Rate: per Square feet
Sound proof: yes
Room inside no visibility from outside: yes
Heating Insulating: yes
Room Structure Column & Roof: I-Beam or
4''/4'' MS Box,
Color: White/ Black/ Gray
Roof-top Section: 6+6mm low-e glass Markary reflective temper, 8mm argon gas chamber, 6mm clear temper glass
Glass Gap: 3.5'x4'
Wall Section: 6 low-e glass Markary reflective temper, 8mm argon gas chamber, 6mm clear temper glass
Warranty: 01 year
in this post, you will learn...
What a Low-E glass window is and what makes it energy efficient
The different types of Low-E coatings
Which type of Low-E coating is best for your area’s climate
How to lower your energy bills with Stanek triple-pane high-performance glass
When it comes to windows, the type of glass you choose is a critical consideration. Experts estimate that 70 percent of energy loss occurs in windows and doors, and that 90 percent of window heat loss occurs through the glass. Energy efficiency is important, but the lingo can be very confusing when researching different types of energy-efficient glass. In this post, we’ll explain what a Low-E window is, why it’s energy efficient, the different types of Low-E coatings and which is best for the area you live in.
What is a Low-E Window and What Makes it Energy Efficient?
Low-E, or low-emissivity, glass was created to minimize the amount of infrared and ultraviolet light that comes through your glass, without minimizing the amount of light that enters your home. Low-E glass windows have a microscopically thin coating that is transparent and reflects heat. The coating is even thinner than human hair! The Low-E coatings keep the temperature in your home consistent by reflecting the interior temperatures back inside.
Energy efficient triple-pane glass graphic
According to the Vitro (formerly PPG) Glass Education Center, there are several factors used to measure the effectiveness of glass with Low-E coatings:
Solar Heat Gain Coefficient (SHGC): This is the fraction of incident solar radiation that is admitted through the window. This can be either directly transmitted and absorbed or radiated inward.
U-Value: This is the rating that is given to a window based on how much heat loss it allows.
Visible Light Transmittance (VLT): The measure of how much visible light passes through the glass.
Light to Solar Gain: The ratio between the window’s visible light transmittance and its Solar Gain Coefficient rating.
Types of Low-E Coatings
Passive Low-E Coatings (Hard-Coat): The passive Low-E coatings are manufactured using the pyrolytic process, which creates a pyrolytic coating. The coating is then applied to the glass ribbon while it is being produced on the float line, which causes the coating to “fuse” to the hot glass surface. This fusion creates a strong bond, or “hard-coat,” that is very durable.
Solar Control Low-E Coatings (Soft-Coat): Solar control Low-E coatings are manufactured using the Magnetron Sputtering Vapor Deposition (MSVD) process, which means the coating is applied off-line to pre-cut glass in a vacuum chamber at room temperature. This coating, which is also referred to as “soft-coat,” needs to be sealed in an insulated glass (IG) or laminated unit. The soft-coat has lower emissivity and superior solar control performance. This coating offers the highest performing solar control.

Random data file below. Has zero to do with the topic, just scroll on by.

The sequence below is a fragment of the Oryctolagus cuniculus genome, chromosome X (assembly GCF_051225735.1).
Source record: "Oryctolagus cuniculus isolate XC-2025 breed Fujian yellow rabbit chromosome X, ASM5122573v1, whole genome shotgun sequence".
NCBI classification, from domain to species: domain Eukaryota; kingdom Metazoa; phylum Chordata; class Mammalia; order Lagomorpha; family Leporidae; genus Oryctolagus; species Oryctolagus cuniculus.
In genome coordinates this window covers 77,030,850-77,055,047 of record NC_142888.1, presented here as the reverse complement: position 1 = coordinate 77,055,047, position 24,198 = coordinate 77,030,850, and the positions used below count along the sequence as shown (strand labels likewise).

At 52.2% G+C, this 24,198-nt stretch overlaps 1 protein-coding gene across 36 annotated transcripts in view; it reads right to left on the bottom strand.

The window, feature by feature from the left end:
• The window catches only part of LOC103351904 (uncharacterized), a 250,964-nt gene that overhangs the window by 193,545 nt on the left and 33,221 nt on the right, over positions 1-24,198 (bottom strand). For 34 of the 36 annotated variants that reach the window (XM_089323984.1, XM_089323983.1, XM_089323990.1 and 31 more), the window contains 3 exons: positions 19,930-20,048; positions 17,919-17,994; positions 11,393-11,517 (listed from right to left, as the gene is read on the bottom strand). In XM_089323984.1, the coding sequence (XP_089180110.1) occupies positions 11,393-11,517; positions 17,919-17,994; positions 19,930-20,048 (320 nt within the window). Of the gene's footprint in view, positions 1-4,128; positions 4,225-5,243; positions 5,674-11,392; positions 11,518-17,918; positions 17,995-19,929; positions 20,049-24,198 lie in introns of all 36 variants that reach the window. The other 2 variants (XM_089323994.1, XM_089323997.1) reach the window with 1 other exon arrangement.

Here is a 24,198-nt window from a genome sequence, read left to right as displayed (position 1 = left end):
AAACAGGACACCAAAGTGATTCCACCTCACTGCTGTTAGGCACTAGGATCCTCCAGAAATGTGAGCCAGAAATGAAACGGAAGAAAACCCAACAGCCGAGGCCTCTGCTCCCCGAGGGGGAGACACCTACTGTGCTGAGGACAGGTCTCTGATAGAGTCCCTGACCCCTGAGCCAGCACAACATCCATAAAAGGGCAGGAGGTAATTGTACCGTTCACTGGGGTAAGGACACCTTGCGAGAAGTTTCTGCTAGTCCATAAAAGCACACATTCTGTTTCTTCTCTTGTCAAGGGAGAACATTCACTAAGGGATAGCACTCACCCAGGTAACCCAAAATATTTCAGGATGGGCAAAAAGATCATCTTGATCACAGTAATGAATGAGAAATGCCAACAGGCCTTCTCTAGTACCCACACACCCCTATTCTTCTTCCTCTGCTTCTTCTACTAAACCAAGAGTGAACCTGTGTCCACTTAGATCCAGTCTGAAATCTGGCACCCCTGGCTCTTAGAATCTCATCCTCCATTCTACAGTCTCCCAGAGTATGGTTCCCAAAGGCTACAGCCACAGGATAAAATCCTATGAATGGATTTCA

Which Type of Low-E Coating Glass is Best for My Climate?
Are you unsure which type of Low-E glass is best for you? Before you decide, it is important to consider your area’s climate:
If you live in an extremely cold climate, the hard-coat Low-E glass may be an option for you, because it allows some of the sun’s short-wave infrared energy to pass through the glass. This helps to heat your home in the winter and allows the glass to reflect the interior long-wave heat energy back inside.
However, if you live in a cold to hot climate, which covers nearly all of the United States, the soft-coat Low-E glass is best, since it offers better UV protection and has a better overall U-value. The soft-coat Low-E coating also reflects the warm and cool air back into your room instead of allowing it to leak outside.
When you’re trying to decide which window style, size and design is best for your home, it’s also very important to consider which type of glass would work best. Low-E coatings play a pivotal role in the performance of your windows, can save you money on energy costs and can drastically reduce fading to furniture and décor by blocking UV rays. Stanek® windows are made with a variety of high performance, energy-efficient glass options that can meet your energy performance and budgetary needs.
Viewing a winter's day from inside a home through Stanek windows
Stanek Comfort-Gard High-Performance Glass
At Stanek Windows, we use only the best glass when manufacturing our windows. Our high-performance glass is one of the most advanced and energy-efficient glass options on the market and it won’t visibly darken your room. This triple-pane glass is filled with two layers of argon gas, as well as two layers of soft-coat Low and is built with warm-edge spacer® technology between the insulated glass panes, which prohibits the transfer of heat.
Maximize your comfort and lower your heating and cooling costs this season with energy-efficient replacement windows from Stanek. If you’re ready to lower your energy bills with Stanek’s energy-efficient windows